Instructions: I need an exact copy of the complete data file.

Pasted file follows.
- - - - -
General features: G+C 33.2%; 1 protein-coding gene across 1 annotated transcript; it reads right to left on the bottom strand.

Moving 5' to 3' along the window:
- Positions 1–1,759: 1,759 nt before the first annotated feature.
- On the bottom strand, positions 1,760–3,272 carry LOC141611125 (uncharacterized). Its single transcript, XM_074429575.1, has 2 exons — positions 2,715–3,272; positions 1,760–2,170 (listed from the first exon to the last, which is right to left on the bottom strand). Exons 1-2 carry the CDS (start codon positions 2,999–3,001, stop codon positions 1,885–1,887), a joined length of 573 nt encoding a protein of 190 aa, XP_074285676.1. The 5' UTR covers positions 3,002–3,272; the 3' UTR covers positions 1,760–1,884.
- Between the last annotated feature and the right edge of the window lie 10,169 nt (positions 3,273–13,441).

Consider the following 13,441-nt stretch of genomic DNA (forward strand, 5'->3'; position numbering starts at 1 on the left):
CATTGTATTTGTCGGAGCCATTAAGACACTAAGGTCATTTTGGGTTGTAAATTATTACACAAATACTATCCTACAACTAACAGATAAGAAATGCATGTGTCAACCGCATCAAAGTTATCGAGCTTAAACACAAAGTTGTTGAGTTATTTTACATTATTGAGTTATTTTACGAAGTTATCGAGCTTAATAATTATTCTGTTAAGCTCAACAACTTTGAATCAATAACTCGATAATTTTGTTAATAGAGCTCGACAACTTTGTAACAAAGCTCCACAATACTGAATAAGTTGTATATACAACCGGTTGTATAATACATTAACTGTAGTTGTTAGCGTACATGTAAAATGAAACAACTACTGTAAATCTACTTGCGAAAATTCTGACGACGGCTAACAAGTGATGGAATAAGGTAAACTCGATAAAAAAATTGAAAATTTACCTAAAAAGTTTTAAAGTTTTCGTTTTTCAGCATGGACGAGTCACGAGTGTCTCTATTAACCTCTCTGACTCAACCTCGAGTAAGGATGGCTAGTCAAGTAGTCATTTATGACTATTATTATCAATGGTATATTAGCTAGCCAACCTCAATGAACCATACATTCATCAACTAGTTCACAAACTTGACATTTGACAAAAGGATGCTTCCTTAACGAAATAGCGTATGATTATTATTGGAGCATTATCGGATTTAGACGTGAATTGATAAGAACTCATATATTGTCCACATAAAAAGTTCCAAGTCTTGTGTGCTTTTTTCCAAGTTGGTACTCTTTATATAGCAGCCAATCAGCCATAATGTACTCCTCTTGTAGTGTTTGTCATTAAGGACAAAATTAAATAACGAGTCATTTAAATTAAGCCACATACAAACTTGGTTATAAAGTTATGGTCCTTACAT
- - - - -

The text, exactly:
General features: G+C 33.2%; 1 protein-coding gene across 1 annotated transcript; it reads right to left on the bottom strand.

Moving 5' to 3' along the window:
- Positions 1–1,759: 1,759 nt before the first annotated feature.
- On the bottom strand, positions 1,760–3,272 carry LOC141611125 (uncharacterized). Its single transcript, XM_074429575.1, has 2 exons — positions 2,715–3,272; positions 1,760–2,170 (listed from the first exon to the last, which is right to left on the bottom strand). Exons 1-2 carry the CDS (start codon positions 2,999–3,001, stop codon positions 1,885–1,887), a joined length of 573 nt encoding a protein of 190 aa, XP_074285676.1. The 5' UTR covers positions 3,002–3,272; the 3' UTR covers positions 1,760–1,884.
- Between the last annotated feature and the right edge of the window lie 10,169 nt (positions 3,273–13,441).

Consider the following 13,441-nt stretch of genomic DNA (forward strand, 5'->3'; position numbering starts at 1 on the left):
CATTGTATTTGTCGGAGCCATTAAGACACTAAGGTCATTTTGGGTTGTAAATTATTACACAAATACTATCCTACAACTAACAGATAAGAAATGCATGTGTCAACCGCATCAAAGTTATCGAGCTTAAACACAAAGTTGTTGAGTTATTTTACATTATTGAGTTATTTTACGAAGTTATCGAGCTTAATAATTATTCTGTTAAGCTCAACAACTTTGAATCAATAACTCGATAATTTTGTTAATAGAGCTCGACAACTTTGTAACAAAGCTCCACAATACTGAATAAGTTGTATATACAACCGGTTGTATAATACATTAACTGTAGTTGTTAGCGTACATGTAAAATGAAACAACTACTGTAAATCTACTTGCGAAAATTCTGACGACGGCTAACAAGTGATGGAATAAGGTAAACTCGATAAAAAAATTGAAAATTTACCTAAAAAGTTTTAAAGTTTTCGTTTTTCAGCATGGACGAGTCACGAGTGTCTCTATTAACCTCTCTGACTCAACCTCGAGTAAGGATGGCTAGTCAAGTAGTCATTTATGACTATTATTATCAATGGTATATTAGCTAGCCAACCTCAATGAACCATACATTCATCAACTAGTTCACAAACTTGACATTTGACAAAAGGATGCTTCCTTAACGAAATAGCGTATGATTATTATTGGAGCATTATCGGATTTAGACGTGAATTGATAAGAACTCATATATTGTCCACATAAAAAGTTCCAAGTCTTGTGTGCTTTTTTCCAAGTTGGTACTCTTTATATAGCAGCCAATCAGCCATAATGTACTCCTCTTGTAGTGTTTGTCATTAAGGACAAAATTAAATAACGAGTCATTTAAATTAAGCCACATACAAACTTGGTTATAAAGTTATGGTCCTTACAT